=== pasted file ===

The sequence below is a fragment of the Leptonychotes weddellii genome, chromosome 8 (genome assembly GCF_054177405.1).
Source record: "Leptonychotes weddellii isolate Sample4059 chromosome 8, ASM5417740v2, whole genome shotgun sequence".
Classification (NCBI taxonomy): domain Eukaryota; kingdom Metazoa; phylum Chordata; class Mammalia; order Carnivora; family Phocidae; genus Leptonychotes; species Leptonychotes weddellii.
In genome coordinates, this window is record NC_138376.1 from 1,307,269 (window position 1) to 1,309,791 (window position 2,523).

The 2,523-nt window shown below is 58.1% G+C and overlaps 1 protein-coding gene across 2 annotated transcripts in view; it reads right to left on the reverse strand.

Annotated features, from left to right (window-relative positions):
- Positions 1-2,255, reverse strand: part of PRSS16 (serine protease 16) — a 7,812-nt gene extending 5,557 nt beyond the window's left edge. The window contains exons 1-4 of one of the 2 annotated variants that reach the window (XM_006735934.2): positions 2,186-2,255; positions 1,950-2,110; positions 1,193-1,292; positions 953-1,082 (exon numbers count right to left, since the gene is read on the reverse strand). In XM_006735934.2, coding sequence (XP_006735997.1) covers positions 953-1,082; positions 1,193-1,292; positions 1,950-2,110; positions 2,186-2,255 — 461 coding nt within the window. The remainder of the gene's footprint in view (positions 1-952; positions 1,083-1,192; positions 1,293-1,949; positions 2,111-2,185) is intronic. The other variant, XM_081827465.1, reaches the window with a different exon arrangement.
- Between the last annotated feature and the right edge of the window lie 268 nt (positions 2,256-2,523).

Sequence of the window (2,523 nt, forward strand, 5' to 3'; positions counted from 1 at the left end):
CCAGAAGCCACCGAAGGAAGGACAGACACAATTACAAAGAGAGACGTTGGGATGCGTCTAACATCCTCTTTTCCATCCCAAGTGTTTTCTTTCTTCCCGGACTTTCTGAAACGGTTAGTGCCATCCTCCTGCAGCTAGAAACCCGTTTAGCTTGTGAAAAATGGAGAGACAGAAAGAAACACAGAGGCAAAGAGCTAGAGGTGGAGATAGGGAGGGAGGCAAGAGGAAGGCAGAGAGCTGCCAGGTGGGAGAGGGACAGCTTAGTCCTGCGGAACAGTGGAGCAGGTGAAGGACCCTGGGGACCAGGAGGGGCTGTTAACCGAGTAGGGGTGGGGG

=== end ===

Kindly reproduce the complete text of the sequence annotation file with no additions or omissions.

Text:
The sequence below is a fragment of the Leptonychotes weddellii genome, chromosome 8 (genome assembly GCF_054177405.1).
Source record: "Leptonychotes weddellii isolate Sample4059 chromosome 8, ASM5417740v2, whole genome shotgun sequence".
Classification (NCBI taxonomy): domain Eukaryota; kingdom Metazoa; phylum Chordata; class Mammalia; order Carnivora; family Phocidae; genus Leptonychotes; species Leptonychotes weddellii.
In genome coordinates, this window is record NC_138376.1 from 1,307,269 (window position 1) to 1,309,791 (window position 2,523).

The 2,523-nt window shown below is 58.1% G+C and overlaps 1 protein-coding gene across 2 annotated transcripts in view; it reads right to left on the reverse strand.

Annotated features, from left to right (window-relative positions):
- Positions 1-2,255, reverse strand: part of PRSS16 (serine protease 16) — a 7,812-nt gene extending 5,557 nt beyond the window's left edge. The window contains exons 1-4 of one of the 2 annotated variants that reach the window (XM_006735934.2): positions 2,186-2,255; positions 1,950-2,110; positions 1,193-1,292; positions 953-1,082 (exon numbers count right to left, since the gene is read on the reverse strand). In XM_006735934.2, coding sequence (XP_006735997.1) covers positions 953-1,082; positions 1,193-1,292; positions 1,950-2,110; positions 2,186-2,255 — 461 coding nt within the window. The remainder of the gene's footprint in view (positions 1-952; positions 1,083-1,192; positions 1,293-1,949; positions 2,111-2,185) is intronic. The other variant, XM_081827465.1, reaches the window with a different exon arrangement.
- Between the last annotated feature and the right edge of the window lie 268 nt (positions 2,256-2,523).

Sequence of the window (2,523 nt, forward strand, 5' to 3'; positions counted from 1 at the left end):
CCAGAAGCCACCGAAGGAAGGACAGACACAATTACAAAGAGAGACGTTGGGATGCGTCTAACATCCTCTTTTCCATCCCAAGTGTTTTCTTTCTTCCCGGACTTTCTGAAACGGTTAGTGCCATCCTCCTGCAGCTAGAAACCCGTTTAGCTTGTGAAAAATGGAGAGACAGAAAGAAACACAGAGGCAAAGAGCTAGAGGTGGAGATAGGGAGGGAGGCAAGAGGAAGGCAGAGAGCTGCCAGGTGGGAGAGGGACAGCTTAGTCCTGCGGAACAGTGGAGCAGGTGAAGGACCCTGGGGACCAGGAGGGGCTGTTAACCGAGTAGGGGTGGGGG